The routine use of prenatal carrier screening has resulted in increased identification of carriers for Factor XI (FXI) deficiency, a rare inherited coagulation disorder with variable bleeding phenotypes. The objective of this study is to describe the management and pregnancy outcomes of patients with no bleeding history who screened positive for FXI deficiency.
This is a prospective analysis of data obtained from asymptomatic patients who tested positive for FXI deficiency through expanded carrier screening between 01/2014 and 05/2018. We describe characteristics of this population and clinical history that may be associated with an increased risk of bleeding complications, management of these patients, and pregnancy outcomes.
46 patients, of whom 1 was homozygous (FXI level <11 %) and 45 were heterozygous for FXI deficiency, were included in the analysis. 76% of the heterozygous patients reported a prior hemostatic challenge (major surgery or wisdom tooth extraction) with only 2 having had excessive bleeding. Median FXI level for the 43 heterozygous patients with no history of increased bleeding was 48% (IQR: 41:58). None of these patients had levels below 15%; 16% were between 26-35% and 28% between 36 and 50%. The rest of this cohort had FXI levels > 50%. 6 patients received FFP (1-3 Units) prior to regional anesthesia or delivery based on hematologist recommendation and none received TXA prophylaxis. Median FXI levels for the 6 patients that received FFP prophylaxis was 34% (IQR:30,42), compared to 48% (IQR:41,58) in the group that did not. None of the remaining patients required FFP or TXA at the time of delivery for excessive bleeding and 26 of them (70%) received regional anesthesia uneventfully. Only 1 patient required FFP after c-section due to a subcutaneous hematoma (FXI level 32%). Other antenatal and delivery outcomes of the 43 heterozygous patients with no bleeding history are shown in Table 1.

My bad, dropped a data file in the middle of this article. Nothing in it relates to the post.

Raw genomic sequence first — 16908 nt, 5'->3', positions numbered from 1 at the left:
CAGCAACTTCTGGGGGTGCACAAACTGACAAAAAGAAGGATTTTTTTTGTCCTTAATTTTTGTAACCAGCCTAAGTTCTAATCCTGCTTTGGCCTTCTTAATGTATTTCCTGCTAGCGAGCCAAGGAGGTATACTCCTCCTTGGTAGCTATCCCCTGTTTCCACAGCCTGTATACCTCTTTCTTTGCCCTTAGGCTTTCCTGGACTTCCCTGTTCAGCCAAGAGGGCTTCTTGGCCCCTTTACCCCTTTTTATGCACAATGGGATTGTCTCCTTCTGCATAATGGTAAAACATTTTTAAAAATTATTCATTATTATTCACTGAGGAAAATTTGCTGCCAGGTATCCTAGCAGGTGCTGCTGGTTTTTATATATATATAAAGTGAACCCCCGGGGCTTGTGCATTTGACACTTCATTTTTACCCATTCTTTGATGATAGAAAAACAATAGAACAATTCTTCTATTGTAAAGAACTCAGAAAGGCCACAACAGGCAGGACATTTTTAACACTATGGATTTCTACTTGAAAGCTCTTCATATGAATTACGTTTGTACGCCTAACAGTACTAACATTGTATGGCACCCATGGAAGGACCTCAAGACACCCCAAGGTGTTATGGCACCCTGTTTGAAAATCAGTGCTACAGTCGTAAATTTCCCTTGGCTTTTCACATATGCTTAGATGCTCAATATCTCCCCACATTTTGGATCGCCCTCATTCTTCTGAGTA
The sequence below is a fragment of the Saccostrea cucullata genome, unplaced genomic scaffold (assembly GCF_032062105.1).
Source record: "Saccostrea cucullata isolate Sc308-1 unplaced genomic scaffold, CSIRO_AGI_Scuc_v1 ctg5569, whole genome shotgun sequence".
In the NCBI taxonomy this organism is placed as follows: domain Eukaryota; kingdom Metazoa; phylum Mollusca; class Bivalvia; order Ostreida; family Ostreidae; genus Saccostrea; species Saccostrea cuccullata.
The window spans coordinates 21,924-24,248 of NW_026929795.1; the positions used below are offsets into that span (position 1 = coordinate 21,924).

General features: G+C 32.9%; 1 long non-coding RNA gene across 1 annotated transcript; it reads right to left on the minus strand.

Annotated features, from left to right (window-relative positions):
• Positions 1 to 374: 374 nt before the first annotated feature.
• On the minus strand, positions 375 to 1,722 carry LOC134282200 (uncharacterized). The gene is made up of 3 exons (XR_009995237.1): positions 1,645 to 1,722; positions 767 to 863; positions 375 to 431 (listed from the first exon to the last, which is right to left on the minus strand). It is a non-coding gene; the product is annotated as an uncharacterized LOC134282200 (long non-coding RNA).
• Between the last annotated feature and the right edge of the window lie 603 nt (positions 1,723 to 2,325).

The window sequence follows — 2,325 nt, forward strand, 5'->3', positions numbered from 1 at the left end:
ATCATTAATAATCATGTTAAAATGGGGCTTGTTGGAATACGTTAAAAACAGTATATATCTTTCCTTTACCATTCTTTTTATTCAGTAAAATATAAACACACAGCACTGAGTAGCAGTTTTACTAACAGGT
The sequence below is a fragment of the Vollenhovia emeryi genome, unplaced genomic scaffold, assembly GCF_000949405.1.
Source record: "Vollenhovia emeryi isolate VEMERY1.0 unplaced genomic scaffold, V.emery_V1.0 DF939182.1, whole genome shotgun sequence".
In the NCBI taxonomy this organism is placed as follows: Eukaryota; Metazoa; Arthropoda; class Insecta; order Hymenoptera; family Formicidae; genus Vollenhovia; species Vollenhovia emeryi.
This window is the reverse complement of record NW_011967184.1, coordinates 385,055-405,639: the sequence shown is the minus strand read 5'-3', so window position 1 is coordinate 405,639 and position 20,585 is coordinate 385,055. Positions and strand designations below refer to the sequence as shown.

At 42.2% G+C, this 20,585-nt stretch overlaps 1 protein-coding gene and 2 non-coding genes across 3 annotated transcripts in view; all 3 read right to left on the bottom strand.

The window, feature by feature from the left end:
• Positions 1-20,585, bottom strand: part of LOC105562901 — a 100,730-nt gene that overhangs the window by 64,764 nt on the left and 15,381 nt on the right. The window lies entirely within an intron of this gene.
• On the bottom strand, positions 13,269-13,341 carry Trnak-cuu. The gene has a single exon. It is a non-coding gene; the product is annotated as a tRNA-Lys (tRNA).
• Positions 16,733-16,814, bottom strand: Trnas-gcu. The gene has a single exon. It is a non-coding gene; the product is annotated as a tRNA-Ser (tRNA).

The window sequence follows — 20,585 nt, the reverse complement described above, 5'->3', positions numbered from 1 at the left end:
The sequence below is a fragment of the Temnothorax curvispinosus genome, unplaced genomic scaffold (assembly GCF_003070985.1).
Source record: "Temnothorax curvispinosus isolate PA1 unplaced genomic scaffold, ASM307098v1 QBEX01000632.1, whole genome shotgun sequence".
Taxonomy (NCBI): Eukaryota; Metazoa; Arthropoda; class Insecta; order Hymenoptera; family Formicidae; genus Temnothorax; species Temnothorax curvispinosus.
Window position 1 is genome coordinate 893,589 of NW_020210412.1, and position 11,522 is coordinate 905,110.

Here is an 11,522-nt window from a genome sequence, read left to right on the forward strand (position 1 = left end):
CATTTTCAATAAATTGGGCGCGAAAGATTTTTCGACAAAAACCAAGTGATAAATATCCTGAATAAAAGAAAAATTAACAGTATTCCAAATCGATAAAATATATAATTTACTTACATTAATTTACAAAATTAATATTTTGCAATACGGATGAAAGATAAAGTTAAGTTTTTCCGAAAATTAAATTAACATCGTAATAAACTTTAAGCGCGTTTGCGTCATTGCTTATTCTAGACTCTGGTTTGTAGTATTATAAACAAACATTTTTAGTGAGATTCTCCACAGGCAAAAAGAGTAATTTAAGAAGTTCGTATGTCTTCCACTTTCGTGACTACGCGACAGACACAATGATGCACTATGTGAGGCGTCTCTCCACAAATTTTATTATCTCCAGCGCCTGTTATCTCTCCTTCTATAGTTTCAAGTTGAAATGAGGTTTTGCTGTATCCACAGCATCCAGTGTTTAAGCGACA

|N||FXI levels (%)|
|Late postpartum hemorrhage||0||0|
Patients found incidentally to have FXI deficiency during carrier screening have a wide range of FXI levels and guidance on the obstetric management of these patients is non-existent. The majority of patients have an uncomplicated course of labor and delivery and do not require prophylactic treatment with FFP or TXA. More studies are needed to further establish the optimal approach to these patients.